President Barack Obama, who has issued fewer executive orders than any president since Grover Cleveland, issued a set of directives this week to protect 5 million undocumented residents from deportation. The new executive actions will allow undocumented parents of US citizens to stay in the country, and allow children who were brought to the United States by their parents to apply for employment visas. It also, according to various Republican critics, cements Obama’s status as a dictator, a king, an emperor, and maybe even a maniac bent on ethnic cleansing:
Obama is a king. “The president acts like he’s a king,” Sen. Rand Paul (R-Ky.) said. “He ignores the Constitution. He arrogantly says, ‘If Congress will not act, then I must.’ These are not the words of a great leader. These are the words that sound more like the exclamations of an autocrat.”
This will lead to anarchy. “The country’s going to go nuts, because they’re going to see it as a move outside the authority of the president, and it’s going to be a very serious situation,” retiring Sen. Tom Coburn (R-Okla.) told USA Today. “You’re going to see—hopefully not—but you could see instances of anarchy. … You could see violence.”
He could go to jail. Rep. Mo Brooks (R-Ala.) told Slate that the president might be committing a felony: “At some point, you have to evaluate whether the president’s conduct aids or abets, encourages, or entices foreigners to unlawfully cross into the United States of America. That has a five-year in-jail penalty associated with it.”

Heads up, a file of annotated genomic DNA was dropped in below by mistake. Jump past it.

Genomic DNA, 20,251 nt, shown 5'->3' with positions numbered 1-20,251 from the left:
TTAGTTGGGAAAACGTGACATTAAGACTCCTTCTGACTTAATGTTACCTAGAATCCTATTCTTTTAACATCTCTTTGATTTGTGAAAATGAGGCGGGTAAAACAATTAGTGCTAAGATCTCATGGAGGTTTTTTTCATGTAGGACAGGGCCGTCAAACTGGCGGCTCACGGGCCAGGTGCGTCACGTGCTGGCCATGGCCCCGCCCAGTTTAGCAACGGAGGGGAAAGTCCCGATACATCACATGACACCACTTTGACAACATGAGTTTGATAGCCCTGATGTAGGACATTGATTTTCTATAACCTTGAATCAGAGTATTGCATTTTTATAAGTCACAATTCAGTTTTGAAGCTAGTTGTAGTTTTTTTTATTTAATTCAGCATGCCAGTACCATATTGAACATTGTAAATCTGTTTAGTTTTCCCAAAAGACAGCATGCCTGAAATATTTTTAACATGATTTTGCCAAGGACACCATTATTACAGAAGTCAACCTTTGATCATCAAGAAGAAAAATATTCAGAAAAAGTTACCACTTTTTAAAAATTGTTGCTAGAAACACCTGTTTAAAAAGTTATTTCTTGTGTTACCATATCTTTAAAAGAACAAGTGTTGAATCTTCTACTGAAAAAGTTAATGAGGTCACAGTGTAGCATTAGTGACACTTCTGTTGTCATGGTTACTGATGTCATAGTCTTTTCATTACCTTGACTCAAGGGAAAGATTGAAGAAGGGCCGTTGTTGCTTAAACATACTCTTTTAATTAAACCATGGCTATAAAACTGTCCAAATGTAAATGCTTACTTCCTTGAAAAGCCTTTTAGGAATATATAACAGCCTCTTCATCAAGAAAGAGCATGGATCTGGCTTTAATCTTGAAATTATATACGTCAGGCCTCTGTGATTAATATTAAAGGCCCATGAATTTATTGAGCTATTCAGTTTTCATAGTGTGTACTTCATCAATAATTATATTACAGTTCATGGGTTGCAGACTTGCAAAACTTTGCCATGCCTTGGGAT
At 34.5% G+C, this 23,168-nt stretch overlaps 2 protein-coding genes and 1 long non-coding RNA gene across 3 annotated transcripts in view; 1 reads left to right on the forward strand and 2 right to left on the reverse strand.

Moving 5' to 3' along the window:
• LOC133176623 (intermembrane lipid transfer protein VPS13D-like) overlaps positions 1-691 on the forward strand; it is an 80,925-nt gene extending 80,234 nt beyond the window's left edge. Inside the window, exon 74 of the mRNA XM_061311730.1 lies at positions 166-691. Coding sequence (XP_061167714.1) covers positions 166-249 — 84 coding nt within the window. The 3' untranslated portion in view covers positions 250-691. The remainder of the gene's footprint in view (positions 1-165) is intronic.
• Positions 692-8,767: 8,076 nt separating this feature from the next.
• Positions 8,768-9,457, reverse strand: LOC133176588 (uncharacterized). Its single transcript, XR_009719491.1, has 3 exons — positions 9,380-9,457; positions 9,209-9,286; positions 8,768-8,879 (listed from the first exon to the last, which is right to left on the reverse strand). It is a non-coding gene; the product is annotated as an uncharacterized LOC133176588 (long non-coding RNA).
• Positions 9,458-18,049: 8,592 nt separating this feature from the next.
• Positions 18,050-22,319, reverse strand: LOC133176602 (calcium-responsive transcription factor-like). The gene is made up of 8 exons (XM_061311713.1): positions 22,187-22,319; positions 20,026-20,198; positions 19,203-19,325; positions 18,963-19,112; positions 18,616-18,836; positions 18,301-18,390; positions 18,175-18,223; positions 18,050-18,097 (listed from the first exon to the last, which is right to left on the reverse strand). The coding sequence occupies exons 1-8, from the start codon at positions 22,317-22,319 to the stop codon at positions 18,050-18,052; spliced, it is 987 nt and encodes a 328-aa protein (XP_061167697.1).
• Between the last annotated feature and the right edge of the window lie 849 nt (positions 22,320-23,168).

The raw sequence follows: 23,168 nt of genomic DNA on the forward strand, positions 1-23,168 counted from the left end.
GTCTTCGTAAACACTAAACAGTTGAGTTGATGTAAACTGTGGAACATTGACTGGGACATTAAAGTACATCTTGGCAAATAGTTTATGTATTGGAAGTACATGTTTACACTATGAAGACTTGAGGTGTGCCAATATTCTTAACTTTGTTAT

Is ethnic cleansing next? When asked by a talk-radio called on Thursday if the new executive actions would lead to “ethnic cleansing,” Kansas Republican Secretary of State Kris Kobach said it just might:
What protects us in America from any kind of ethnic cleansing is the rule of law, of course. And the rule of law used to be unassailable, used to be taken for granted in America. And now, of course, we have a President who disregards the law when it suits his interests. And, so, you know, while I normally would answer that by saying, ‘Steve, of course we have the rule of law, that could never happen in America,’ I wonder what could happen. I still don’t think it’s going to happen in America, but I have to admit, that things are, things are strange and they’re happening.
Kobach is hardly a fringe figure. He was the architect of the self-deportation strategy at the core some of the nation’s harshest immigration laws.